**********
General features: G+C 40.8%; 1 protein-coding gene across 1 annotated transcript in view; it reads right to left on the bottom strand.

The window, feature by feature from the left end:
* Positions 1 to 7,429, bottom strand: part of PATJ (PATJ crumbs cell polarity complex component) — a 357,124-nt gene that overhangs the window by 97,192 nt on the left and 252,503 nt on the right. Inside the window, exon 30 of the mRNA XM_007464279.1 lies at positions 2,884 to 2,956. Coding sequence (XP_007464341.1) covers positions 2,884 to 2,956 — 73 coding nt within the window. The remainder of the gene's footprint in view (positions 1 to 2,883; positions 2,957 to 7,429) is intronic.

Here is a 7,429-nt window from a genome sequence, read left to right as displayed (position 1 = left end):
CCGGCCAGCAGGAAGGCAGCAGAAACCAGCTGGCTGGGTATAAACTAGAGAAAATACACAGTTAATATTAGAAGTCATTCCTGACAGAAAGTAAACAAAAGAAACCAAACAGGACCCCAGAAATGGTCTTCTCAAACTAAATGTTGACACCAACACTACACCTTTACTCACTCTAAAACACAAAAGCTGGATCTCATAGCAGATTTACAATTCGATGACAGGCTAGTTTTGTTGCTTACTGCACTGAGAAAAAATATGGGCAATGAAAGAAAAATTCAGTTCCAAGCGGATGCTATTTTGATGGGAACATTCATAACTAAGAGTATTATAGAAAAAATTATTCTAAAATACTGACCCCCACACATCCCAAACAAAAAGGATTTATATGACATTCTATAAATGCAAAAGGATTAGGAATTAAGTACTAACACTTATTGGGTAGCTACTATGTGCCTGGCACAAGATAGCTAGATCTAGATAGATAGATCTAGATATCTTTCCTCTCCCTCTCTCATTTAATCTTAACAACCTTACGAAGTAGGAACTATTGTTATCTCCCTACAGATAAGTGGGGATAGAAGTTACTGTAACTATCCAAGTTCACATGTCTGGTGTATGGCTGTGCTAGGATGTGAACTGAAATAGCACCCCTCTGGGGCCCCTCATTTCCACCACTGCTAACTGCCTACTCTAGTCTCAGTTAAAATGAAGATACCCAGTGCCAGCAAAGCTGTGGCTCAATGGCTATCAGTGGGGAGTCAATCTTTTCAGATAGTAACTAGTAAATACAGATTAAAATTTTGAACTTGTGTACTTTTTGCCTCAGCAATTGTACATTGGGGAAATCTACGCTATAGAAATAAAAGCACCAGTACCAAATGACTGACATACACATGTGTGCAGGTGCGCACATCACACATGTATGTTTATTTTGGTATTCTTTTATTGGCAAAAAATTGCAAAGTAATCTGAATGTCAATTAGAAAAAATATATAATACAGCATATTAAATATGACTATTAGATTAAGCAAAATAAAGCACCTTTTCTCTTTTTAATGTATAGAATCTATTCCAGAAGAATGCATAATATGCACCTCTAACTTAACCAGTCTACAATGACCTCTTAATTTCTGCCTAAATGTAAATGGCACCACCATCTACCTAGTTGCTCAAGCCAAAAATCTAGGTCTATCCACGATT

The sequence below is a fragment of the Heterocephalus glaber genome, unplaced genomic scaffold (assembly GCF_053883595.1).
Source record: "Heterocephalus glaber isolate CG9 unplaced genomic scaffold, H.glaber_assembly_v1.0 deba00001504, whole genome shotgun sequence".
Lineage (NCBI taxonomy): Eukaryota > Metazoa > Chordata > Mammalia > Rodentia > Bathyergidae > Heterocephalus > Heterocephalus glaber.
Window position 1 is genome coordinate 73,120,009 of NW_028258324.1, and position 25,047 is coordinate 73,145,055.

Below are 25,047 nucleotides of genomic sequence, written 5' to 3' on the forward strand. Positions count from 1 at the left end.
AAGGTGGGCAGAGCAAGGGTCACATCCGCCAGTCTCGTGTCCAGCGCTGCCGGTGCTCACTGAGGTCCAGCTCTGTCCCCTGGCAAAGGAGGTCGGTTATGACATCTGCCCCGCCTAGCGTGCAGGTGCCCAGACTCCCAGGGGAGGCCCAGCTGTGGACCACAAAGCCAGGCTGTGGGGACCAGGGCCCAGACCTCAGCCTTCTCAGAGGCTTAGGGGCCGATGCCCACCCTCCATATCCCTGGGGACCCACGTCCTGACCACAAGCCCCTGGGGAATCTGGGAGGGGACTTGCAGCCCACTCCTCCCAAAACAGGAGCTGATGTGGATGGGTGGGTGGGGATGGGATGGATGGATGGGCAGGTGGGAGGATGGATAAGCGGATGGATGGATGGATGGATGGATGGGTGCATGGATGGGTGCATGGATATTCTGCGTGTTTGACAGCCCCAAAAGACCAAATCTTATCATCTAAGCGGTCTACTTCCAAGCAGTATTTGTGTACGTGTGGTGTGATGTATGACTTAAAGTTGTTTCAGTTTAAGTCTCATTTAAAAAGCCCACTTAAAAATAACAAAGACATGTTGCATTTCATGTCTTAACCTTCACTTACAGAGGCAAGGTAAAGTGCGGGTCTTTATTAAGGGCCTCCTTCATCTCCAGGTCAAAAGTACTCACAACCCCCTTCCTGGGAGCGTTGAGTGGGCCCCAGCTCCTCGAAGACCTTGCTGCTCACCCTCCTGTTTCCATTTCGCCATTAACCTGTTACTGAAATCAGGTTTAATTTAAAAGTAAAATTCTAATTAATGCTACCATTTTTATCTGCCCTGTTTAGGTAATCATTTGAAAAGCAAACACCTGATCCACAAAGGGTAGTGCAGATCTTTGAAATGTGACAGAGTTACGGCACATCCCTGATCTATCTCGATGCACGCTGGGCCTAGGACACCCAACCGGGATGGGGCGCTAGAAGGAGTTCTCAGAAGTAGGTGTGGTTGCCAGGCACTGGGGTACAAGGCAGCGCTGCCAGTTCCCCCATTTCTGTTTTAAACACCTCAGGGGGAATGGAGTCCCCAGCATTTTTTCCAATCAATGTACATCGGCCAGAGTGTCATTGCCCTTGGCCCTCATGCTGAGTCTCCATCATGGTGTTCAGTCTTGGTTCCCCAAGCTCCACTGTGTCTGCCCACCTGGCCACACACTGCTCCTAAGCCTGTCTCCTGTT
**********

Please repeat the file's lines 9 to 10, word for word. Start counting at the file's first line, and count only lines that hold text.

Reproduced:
Window position 1 is genome coordinate 73,120,009 of NW_028258324.1, and position 25,047 is coordinate 73,145,055.

Below are 25,047 nucleotides of genomic sequence, written 5' to 3' on the forward strand. Positions count from 1 at the left end.